COVID-19 Claims Growing Among California Workers

workers' compensation claims

The number of COVID-19 workers’ compensation claims in California has seen a steady climb, reaching a total of 31,612 from when the pandemic started until the end of July, according to the latest figures from the Division of Workers’ Compensation.

In July, 9,515 California workers filed COVID-19 workers’ compensation claims, as well as 74 coronavirus-related worker deaths ― bringing the total to 140 fatalities. The total claims account for 10% of all claims filed between January and July, despite the first claims being filed only in March.

These numbers are fluid and are certain to grow as more claims are filed after the fact, as there are often time lags in claims filings.

For example:

May claims ― As of July 6, there were 3,889 claims, but as of Aug. 10 the number had risen to 4,606.

June claims ― As of July 6, there were 4,438 COVID-19 workers’ comp claims. But as of Aug. 10, that figure for June claims had more than doubled to 10,528. 

Based on these claims development stats, the California Workers’ Compensation Institute projects there could ultimately be 29,354 COVID-19 claims with July injury dates and 56,082 COVID-19 claims with January through July injury dates.

Who is filing claims?

The top five sectors reporting COVID-19 workers’ compensation claims during the first seven months of the year are:

  • Health care workers (40% of all claims)
  • Public safety/government workers (6%)
  • Retail workers (8%)
  • Manufacturing (7%)
  • Transportation (5%).

Handling workers’ comp claims

In early May, Governor Gavin Newsom signed an executive order extending workers’ compensation benefits to California employees who contract COVID-19 while working outside of their homes during the state’s stay-at-home order.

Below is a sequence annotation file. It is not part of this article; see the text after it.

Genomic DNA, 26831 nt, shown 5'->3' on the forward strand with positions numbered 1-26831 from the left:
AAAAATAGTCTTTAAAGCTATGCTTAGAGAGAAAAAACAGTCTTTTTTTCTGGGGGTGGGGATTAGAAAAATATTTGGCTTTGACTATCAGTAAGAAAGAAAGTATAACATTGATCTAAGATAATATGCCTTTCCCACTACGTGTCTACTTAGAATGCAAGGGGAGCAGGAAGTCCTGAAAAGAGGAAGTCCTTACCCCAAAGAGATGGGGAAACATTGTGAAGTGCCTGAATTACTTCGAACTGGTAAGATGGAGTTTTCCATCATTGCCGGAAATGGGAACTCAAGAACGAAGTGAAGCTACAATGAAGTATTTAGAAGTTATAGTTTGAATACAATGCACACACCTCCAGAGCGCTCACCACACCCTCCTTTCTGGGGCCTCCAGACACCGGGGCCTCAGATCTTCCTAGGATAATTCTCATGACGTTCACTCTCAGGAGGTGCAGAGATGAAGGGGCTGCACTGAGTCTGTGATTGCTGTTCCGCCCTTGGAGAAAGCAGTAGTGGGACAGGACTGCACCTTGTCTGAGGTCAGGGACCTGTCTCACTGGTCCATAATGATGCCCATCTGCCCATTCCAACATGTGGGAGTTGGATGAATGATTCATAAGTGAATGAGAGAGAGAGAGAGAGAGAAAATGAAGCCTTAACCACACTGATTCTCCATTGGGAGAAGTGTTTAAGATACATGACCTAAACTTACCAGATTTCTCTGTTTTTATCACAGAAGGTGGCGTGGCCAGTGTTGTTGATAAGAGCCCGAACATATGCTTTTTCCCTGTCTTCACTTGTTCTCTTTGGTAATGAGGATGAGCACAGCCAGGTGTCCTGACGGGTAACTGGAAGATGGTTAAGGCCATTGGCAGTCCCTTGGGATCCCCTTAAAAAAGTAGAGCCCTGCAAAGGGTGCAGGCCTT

To qualify for the presumption, all of the following conditions must be met:

  • The worker must test positive for or be diagnosed with COVID-19 within 14 days after a day they worked at your jobsite at your direction.
  • The day they worked at your jobsite was on or after March 19.
  • Your jobsite is not their home or residence.
  • If your worker is diagnosed with COVID-19, the diagnosis was done by a medical doctor and confirmed by a positive test for COVID-19 within 30 days of the date of the diagnosis.

Even when an employee is presumed to have become ill from COVID-19 at work, the employer may dispute that conclusion. In such a case, however, you bear the burden of proving that the injury or illness did not occur at work.

The executive order does not apply to COVID-19-related claims, regardless of date of injury, that were accepted by the claims administrator as compensable prior to May 6.

All of the typical workers’ compensation benefits apply:

Medical care ― Reasonable and necessary medical treatment paid for by your employer to help you recover from an injury or illness caused by work.

Temporary disability benefits ― Payments if you lose wages because your injury prevents you from doing your usual job while recovering.

Permanent disability benefits ― Payments if you don’t recover completely.

Supplemental job displacement benefits ― Vouchers to help pay for retraining or skill enhancement if you don’t recover completely and don’t return to work for your employer.

Death benefits – Payments to your spouse, children or other dependents if you die from a job injury or illness.

The takeaway

If you have an employee who is working on site and who tests positive for COVID-19, you should let them know about their rights to file for workers’ compensation if they miss work and/or need treatment.

The state’s insurance commissioner has approved new rules that bar insurers from using any COVID-19 claims against your experience modifier (X-Mod), so it won’t hurt your workers’ compensation experience if a worker files a claim.

More Older Workers’ Comp Claims Being Settled as COVID-19 Brings Uncertainty

One bit of good news coming from the COVID-19 pandemic is that the economic downturn has boosted efforts to close older workers’ comp claims that have been lingering as both sides cannot agree on a settlement.

Due to the financial pain brought on by the sudden downturn, injured workers who have been reluctant to settle their claims have been coming forward to close them, according to workers’ comp attorneys.

The injured workers are often settling their claims for less than they were demanding before. One lawyer told Business Insurance magazine that he was seeing claimants come in with offers that were on average 10% lower than previously.

This is an important development for employers who have legacy workers’ compensation claims that have stayed open as the injured worker remains on permanent disability and may also still be receiving ongoing or sporadic medical treatment. Employers want to close these claims because the longer they stay open, the more they end up costing the insurer, and hence it drives up the employer’s workers’ comp costs.